ORIGINAL RESEARCH article
Effects of Antimony Stress on Photosynthesis and Growth of Acorus calamus
- School of Life Sciences, Huaibei Normal University, Huaibei, China
This study was aimed to explore that effects of Sb on physiological parameters of Acorus calamus and the possibility of using A. calamus as a remediation plant. A. calamus potted experiments were conducted using different concentrations (0, 250, 500, 1000, and 2000 mg/kg) of antimony potassium tartrate (Sb3+) (marked as CK, T1, T2, T3, and T4, respectively) and potassium pyroantimonate (Sb5+) (marked as CK, T′1, T′2, T′3, and T′4, respectively). The effects of Sb stress (Sb3+ and Sb5+) on leaf photosynthetic pigments, biomass, photosynthetic characteristics and chlorophyll fluorescence parameters of potted A. calamus were studied. With the rise of Sb3+ concentration from T1 to T4, the leaf pigment contents (chlorophyll a, b, carotenoid), plant height, dry weight, net photosynthetic rate (Pn), stomatal conductance (Gs), evaporation rate (E), PSII maximum photochemical efficiency (Fv/Fm), and PSII electron transfer quantum yield rate (ΦPSII) of A. calamus all reduced, while intercellular CO2 concentration (Ci) significantly increased. The reduction of Pn was mainly induced by non-stomatal limitation. Chlorophyll a/b ratio increased significantly versus the control, while carotenoid/chlorophyll ratio (Car/Chl) first decreased and then increased. The leaf Chl a, Chl b, Car, plant height, dry weight, Pn, Gs, E, Fv/Fm, and ΦPSII all maximized in T′1 (250 mg/kg), but were not significantly different from the control. As the Sb5+ concentration increased from T′2 to T′4, the above indices all decreased and were significantly different from the control. Moreover, intercellular CO2 concentration (Ci) decreased significantly. The reduction of Pn was caused by non-stomatal limitation, indicating the mesophyll cells were damaged. The Car/Chl ratio was stable within 0–500 mg/kg Sb, but decreased in T3 and T4, and rose in T′3 and T′4. After Sb3+ and Sb5+ treatments, translocation factor varied 19.44–27.8 and 19.44–24.86%, respectively. In conclusion, different form Sb3+ treatment, Sb5+ treatment showed a Hormesi effect, as low-concentration treatment promoted A. calamus growth, but high-concentration treatment inhibited its growth. The two forms of Sb both caused unfavorable effects on A. calamus, but the seedlings did not die and were modestly adaptive and Sb-accumulative. A. calamus, which is easily maintained and cultivated, can serve as a good candidate for phytoremediation of water contaminated with Sb.
Antimony (Sb) is a ubiquitous trace element in the environment and a global pollutant and has been included as a priority pollutant by United States Environmental Protection Agency owing to its latent toxicity and carcinogenicity (Liu et al., 2013; Corrales et al., 2014). Some pollutants of heavy metal come from a variety of natural and man-made sources (Sytar et al., 2016). However, extensive use of Sb compounds has discharged numerous Sb into waters, soils and air, causing severe Sb pollution. For instance, the soil Sb concentrations in a Sb mining area of Italy were 19–4400 mg⋅kg-1, and the root Sb concentrations of Pistacia lentiscus were 0.46–22.3 mg/kg (Cidu et al., 2014). The soil and plant Sb concentrations in a tin deposit mountain of Hunan, China, were 10–2159 and 143.7 mg⋅kg-1, respectively (Wang et al., 2010; He et al., 2012), which interfered with plant growth and human health (Liu et al., 2010; Fu et al., 2011; Li et al., 2017). Thus, Sb pollution cannot be ignored.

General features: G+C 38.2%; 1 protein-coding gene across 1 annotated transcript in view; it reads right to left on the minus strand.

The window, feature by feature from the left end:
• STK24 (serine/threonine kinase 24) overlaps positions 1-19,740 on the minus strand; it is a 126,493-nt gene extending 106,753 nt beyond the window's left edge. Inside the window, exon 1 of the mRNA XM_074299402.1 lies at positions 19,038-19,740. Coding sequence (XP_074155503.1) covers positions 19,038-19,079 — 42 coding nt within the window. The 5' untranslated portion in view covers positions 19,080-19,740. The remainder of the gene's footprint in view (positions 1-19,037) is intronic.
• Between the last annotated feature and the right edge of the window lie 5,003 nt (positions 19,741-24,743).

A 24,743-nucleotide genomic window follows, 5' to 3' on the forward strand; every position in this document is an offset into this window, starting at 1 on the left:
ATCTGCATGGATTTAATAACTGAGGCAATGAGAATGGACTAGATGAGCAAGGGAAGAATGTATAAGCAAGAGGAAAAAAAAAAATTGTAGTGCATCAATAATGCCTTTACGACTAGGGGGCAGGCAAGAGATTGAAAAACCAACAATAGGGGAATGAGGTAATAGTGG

Sb mainly exists as Sb+3 and Sb5+ in the environment, and its toxicity is related with the concentration and existing form (Huang et al., 2012). Generally, Sb3+ is more toxic than Sb5+. Sb is not a necessary element for plant growth (Filella et al., 2002, 2009), but can yet be absorbed by plants. The Sb absorbing ability differs among plant species (Shtangeeva et al., 2012). The Sb compounds affect the electron transfer, photosystem II carbonic anhydrase activity and the chloroplast glutathione reductase during photosynthesis (Karacan et al., 2016).
Sb existing as solutions in soils can be easily absorbed by plants, which would induce toxic effects to plants, including growth retardation, photosynthesis repression, and reduced synthesis of some metabolites (Feng et al., 2013). As reported, transport proteins are critical in the Sb absorption by plants. Sb3+ is absorbed by plants through transport proteins (NIP1 group) (Kamiya and Fujiwara, 2009). Under Sb5+ stress, the biomass of maize was significantly reduced (Cai et al., 2016). Ji et al. (2017) used a synchrotron of X-ray absorption near-edge structure to analyze the forms of Sb in ryegrass in vivo. In a soil-plant system, Arbuscular mycorrhizal fungi can relieve the Sb toxicity to plants (Wei et al., 2016; Pierart et al., 2017). Owing to the similar chemical properties between Sb and As, the Sb absorption mechanisms by plants can be deduced from those of As. However, the response mechanism to Sb stress is still unclear.